First published online in The White Review. Collected in Attrib. and other stories, Influx Press, 2017

‘The Awakening’ by Daniel Corkery

A man on a fishing boat contemplates the scenery in the context of a recent and indeterminate sexual encounter. The crew are fishing by Fastnet rock. I grew up near the sea in Cork, so its appeal is personal. It is simple: a man becomes captain of a fishing boat, another man retires. What defence can one have in the face of such compelling plainness? There are a number of quasi-accurate responses, but one of those is none.

It was very dark. Everything was huge and shapeless. Anchored as she was, tethered besides, clumsy with the weight of dripping fish-spangled net coming in over the gunwale, the nobby was tossed and slapped about with a violence that surprised him; flakes of wet brightness were being flung everywhere from the one lamp bound firmly to the mast. Yet the night was almost windless, the sea apparently sluggish: there must be, he thought, a stiff swell beneath them.

Collected in Classic Irish Short Stories, ed. Frank O’Connor, Oxford University Press, 1985

‘the river’ by adrienne maree brown

In ‘the river,’ brown creates a story that advocates for socioeconomic equality and social justice movements, with a strange agent of justice – waves from the river which selectively targets gentrifiers and the upper echelons of society. The entire collection is worth checking out – no-one can afford to overlook Octavia’s Brood.

In Octavia’s Brood: Science Fiction Stories from Social Justice Movements, ed. adrienne maree brown and Walidah Imarisha, AK Press, 2015

‘A Wet Night’ by Samuel Beckett

This story is important to me because it is one of my first experiences of intractable, strategic difficulty. Beckett is an influential writer for so many people that I won’t go into it here, but his early work (this was published in 1934) is somewhat under-read. I’ve made some notes to assist readers here. I restrained myself to one story from Beckett, but The Lost Ones (1970) and Imagination Dead Imagine (1965), which is described on first publication by Calder and Boyars as “Mr. Beckett’s first essay into a new kind of science fiction,” are also extremely important short works.

In More Pricks than Kicks, First published by Chatto in 1934. Now available from Faber, 2010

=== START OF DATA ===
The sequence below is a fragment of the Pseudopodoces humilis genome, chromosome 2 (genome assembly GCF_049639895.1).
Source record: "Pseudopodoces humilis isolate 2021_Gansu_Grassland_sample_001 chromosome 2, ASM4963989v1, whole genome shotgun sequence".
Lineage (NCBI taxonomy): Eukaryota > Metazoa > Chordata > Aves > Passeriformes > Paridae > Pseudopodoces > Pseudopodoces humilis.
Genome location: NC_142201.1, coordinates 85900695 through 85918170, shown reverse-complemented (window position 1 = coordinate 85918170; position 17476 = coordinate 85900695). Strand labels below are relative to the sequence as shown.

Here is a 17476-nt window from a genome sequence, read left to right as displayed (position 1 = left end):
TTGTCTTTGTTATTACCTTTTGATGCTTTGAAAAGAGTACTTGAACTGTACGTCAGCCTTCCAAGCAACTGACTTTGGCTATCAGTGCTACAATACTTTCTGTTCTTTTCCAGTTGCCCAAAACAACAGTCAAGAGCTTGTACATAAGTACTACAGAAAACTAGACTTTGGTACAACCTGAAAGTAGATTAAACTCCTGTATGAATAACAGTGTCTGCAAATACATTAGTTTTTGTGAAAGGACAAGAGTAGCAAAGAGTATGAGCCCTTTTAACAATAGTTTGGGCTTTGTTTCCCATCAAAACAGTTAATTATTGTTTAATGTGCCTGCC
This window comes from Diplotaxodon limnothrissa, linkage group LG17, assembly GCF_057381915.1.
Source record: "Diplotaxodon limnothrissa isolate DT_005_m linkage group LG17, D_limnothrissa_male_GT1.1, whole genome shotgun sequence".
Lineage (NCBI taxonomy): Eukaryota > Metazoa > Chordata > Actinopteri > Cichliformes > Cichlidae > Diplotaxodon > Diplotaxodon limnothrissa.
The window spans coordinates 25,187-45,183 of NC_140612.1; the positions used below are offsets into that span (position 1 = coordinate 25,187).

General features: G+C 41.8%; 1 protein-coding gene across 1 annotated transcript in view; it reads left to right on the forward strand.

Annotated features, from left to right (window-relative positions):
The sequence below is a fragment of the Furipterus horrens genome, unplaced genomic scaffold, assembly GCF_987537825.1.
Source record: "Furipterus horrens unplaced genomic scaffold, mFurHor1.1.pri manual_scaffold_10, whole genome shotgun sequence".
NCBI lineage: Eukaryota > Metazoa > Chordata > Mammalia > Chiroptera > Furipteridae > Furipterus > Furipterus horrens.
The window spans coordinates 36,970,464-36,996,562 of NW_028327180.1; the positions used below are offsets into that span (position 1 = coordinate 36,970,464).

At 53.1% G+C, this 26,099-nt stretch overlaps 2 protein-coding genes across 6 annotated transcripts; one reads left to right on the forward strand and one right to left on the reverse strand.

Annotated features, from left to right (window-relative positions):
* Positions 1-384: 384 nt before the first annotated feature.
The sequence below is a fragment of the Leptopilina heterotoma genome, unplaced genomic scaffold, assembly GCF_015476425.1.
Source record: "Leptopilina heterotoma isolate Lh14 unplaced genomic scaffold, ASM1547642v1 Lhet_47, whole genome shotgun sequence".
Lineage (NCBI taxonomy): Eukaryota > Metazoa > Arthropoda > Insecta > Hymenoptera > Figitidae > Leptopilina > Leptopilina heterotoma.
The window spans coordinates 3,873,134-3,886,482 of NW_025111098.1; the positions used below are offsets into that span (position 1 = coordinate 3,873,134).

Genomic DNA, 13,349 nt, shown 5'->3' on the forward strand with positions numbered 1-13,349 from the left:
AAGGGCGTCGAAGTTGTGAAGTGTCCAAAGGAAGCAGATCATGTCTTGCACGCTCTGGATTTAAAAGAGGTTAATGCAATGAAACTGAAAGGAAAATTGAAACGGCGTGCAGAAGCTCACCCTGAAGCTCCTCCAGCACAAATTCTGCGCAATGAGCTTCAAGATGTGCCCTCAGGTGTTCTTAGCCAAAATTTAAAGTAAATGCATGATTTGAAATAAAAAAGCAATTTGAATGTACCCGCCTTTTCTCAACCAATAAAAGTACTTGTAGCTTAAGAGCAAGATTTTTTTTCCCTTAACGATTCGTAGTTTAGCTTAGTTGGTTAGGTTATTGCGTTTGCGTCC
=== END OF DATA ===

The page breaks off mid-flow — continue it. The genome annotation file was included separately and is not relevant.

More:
‘Voyage of the Iguana’ by Steve Aylett

Aylett’s prose is startling, and his science fiction is worth reading for its dizzying mental pirouettes and its mastery of one-liners, rarely falling foul of glibness. This story is a series of ship’s log entries by one Samuel Light Sebastian in 1808 and an introduction penned by Mr. Aylett, who bought the logs off a man in Bristol – he observes that it is “the most undisciplined voyage in maritime history.” Shipmate Harker pees into the sea throughout the entire voyage. Other entries include:

“Albatross for dinner. Bad omen.”
“Hazlitt fired harpoon at surfacing anchovy.”
“John Conk passed by, kneeing himself in the groin.”

In SmithereensScar Garden, 2011

‘Slave on the Block’ by Langston Hughes

With cutting irony, this describes what most people would call a well-intentioned white couple’s interactions with a young black man. Hughes dramatizes the liberal attitude to “negroes” and the ways in which Black Art is valorized over Black Life. I love this story for its confrontational simplicity: everybody should meet it.

In The Ways of White Folks, Vintage, 1971

‘Thirst’ by Frances Kruk

Kruk’s work is vital and important. This short story is a portrait of Martha, a woman who has a skin condition. Her mother has recommended daubing herself with urine and buttermilk, but it is not helping. The story’s language loses words as the protagonist’s skin flakes off, alternately verbless (“under it the face and body of Martha”) and subjectless (“At the table pours black pepper on the shapelessness”). Kruk is better known as a poet and the language displays this, pared down to an unrivalled intensity and ending in an oblique crescendo. Something about its quiet and fizzing energy has stayed with me.